Secondary Geography – Going underground!

Transport for London has just released a new poster map to coincide with the London Olympics. The familiar stations across the network have been replaced by what are called ‘Olympic Heroes’. These include athletes and other people connected with the games, which have been arranged in lines which make up groups of people with a particular connection. The Olympics is providing a context that is being used in many geography departments this year. The Geographical Association is among the organisations that have produced activities based around the games:

(c) Shutterstock images

The original tube map was designed by Harry Beck in the early 1930s, and was based on diagrams of electrical circuits. Beck realised that if people were underground they didn’t necessarily need to know exactly ‘where’ they were, but how many stops and on which line they needed to travel to get to where they wanted to go. It’s an interesting opportunity to discuss how maps can distort the real world – something that geographers should be aware of. In March 2012 the BBC series ‘The Tube’ showed some of the secrets behind the organisation of this network which carries millions of people every year – a visualisation here shows how far the journeys made on each tube line would reach on a typical day.

Beck’s original map design has been much copied, and most underground networks around the world have a similar schematic map to help users navigate and find the correct line.

Apart from the obvious connections with transport, the tube map has also been ‘appropriated’ for various uses over the years, notably by Simon Patterson who produced a version called ‘The Great Bear’.

Other versions of the map have replaced stations with the name of musicians and bands, pubs in a city, rude words and food.  A version has also been produced to show how the network might be affected by climate change and rising sea levels.

I have used the TfL website to explore journey planning across the city in lessons, setting up scenarios for journeys that have to be made. Although geography is not about ‘teaching how to read timetables’ there is an element of this in the way that geography should prepare people for living in the UK.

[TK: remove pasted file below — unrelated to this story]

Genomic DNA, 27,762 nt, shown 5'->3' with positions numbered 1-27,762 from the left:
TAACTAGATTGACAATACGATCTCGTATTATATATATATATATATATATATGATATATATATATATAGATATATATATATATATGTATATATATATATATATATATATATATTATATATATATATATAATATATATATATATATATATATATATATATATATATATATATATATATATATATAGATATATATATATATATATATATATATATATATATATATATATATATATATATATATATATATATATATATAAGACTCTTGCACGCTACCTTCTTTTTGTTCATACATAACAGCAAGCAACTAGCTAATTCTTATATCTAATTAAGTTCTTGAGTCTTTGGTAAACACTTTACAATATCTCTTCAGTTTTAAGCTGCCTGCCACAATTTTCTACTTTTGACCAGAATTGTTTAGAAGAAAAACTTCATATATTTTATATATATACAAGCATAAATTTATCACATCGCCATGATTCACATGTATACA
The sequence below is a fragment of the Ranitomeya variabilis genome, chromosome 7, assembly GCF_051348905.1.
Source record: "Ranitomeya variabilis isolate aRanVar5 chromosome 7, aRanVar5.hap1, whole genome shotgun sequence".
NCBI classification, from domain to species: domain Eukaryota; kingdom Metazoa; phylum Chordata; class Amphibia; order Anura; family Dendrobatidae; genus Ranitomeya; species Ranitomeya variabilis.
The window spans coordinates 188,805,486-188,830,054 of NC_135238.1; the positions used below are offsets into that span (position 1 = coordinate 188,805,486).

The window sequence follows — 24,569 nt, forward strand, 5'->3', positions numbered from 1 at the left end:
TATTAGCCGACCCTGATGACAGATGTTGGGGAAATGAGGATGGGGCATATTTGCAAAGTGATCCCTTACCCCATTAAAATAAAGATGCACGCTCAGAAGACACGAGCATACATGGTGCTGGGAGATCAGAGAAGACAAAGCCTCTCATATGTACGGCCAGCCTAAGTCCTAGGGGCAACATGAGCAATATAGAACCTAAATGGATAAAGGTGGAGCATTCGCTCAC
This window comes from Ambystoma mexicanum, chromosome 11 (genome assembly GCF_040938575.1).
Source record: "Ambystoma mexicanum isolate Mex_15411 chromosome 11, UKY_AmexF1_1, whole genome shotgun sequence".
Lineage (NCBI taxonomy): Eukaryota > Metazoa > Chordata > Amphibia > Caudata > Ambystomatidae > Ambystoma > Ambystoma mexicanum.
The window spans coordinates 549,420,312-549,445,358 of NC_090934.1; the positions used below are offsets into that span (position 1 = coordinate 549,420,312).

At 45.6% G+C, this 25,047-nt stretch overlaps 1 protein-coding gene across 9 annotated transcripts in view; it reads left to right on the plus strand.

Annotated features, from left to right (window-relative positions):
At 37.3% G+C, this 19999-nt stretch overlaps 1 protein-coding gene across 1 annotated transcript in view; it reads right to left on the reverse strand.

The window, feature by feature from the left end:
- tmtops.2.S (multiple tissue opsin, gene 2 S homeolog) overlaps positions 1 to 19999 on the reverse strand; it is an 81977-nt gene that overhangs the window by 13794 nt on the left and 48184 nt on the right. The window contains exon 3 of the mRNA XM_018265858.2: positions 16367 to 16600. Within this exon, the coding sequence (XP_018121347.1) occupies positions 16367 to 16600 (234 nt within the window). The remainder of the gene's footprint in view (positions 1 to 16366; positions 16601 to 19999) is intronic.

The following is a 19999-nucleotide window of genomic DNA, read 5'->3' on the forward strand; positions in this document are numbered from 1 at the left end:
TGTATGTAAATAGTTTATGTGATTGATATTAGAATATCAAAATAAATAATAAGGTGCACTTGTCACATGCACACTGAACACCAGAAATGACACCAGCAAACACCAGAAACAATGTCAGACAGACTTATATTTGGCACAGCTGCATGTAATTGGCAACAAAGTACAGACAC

The increasing use of Oyster cards has also generated a large amount of data on people’s movements across London and this could be used as a case study for the value of data, and the extent to which our movements are monitored by data capture and CCTV the minute we step foot in a large town or city.

The re-labelling of the tube would lend itself to an exercise in classification. Provide students with a list of terms which refer to three different processes e.g. those connected with rivers, glaciers and the sea. Some of them share similar names, or are similar processes. These would be placed where tube lines intersect.
Lines could be drawn using the freeform tool in Powerpoint and coloured keys produced to summarise the learning.

You might also ask students to ‘organise’ the tube line so that the first stops on the line were the earlier parts of a sequence which terminates at ‘the end of the line’.

A blank tube map which could be used for this activity, or adapted, can be obtained from the site of Geoff Marshall using this link:

Students could also be asked to design a tube line with stops that relate to revision for forthcoming exams, or design a platform motif which summarises a particular term.

Another useful area for exploration in GCSE Urban Geography could be research into the development of ‘Metroland’ and the importance of the railways in the development of the suburbs as we know them.
The imagery of the Tube advertising, particularly in the vintage posters such as can be seen in this Flickr set: is also worth exploring. How is the city represented in these images ? Do they reflect the reality of living in London ?

Younger pupils could be introduced to the Animals that are hidden in the underground at: or challenged to find other animals and shapes within the pattern of lines.

A final stopping point could be this site which includes an animation which ‘morphs’ to show the comparison between the ‘actual’ geography of London and that of the tube map:

Safe travels through these geography ideas, and mind the gap!

Copyright notice: The Tube map is the copyright of Transport for London.

Alan Parkinson
Secondary Curriculum Development Leader of the Geographical Association

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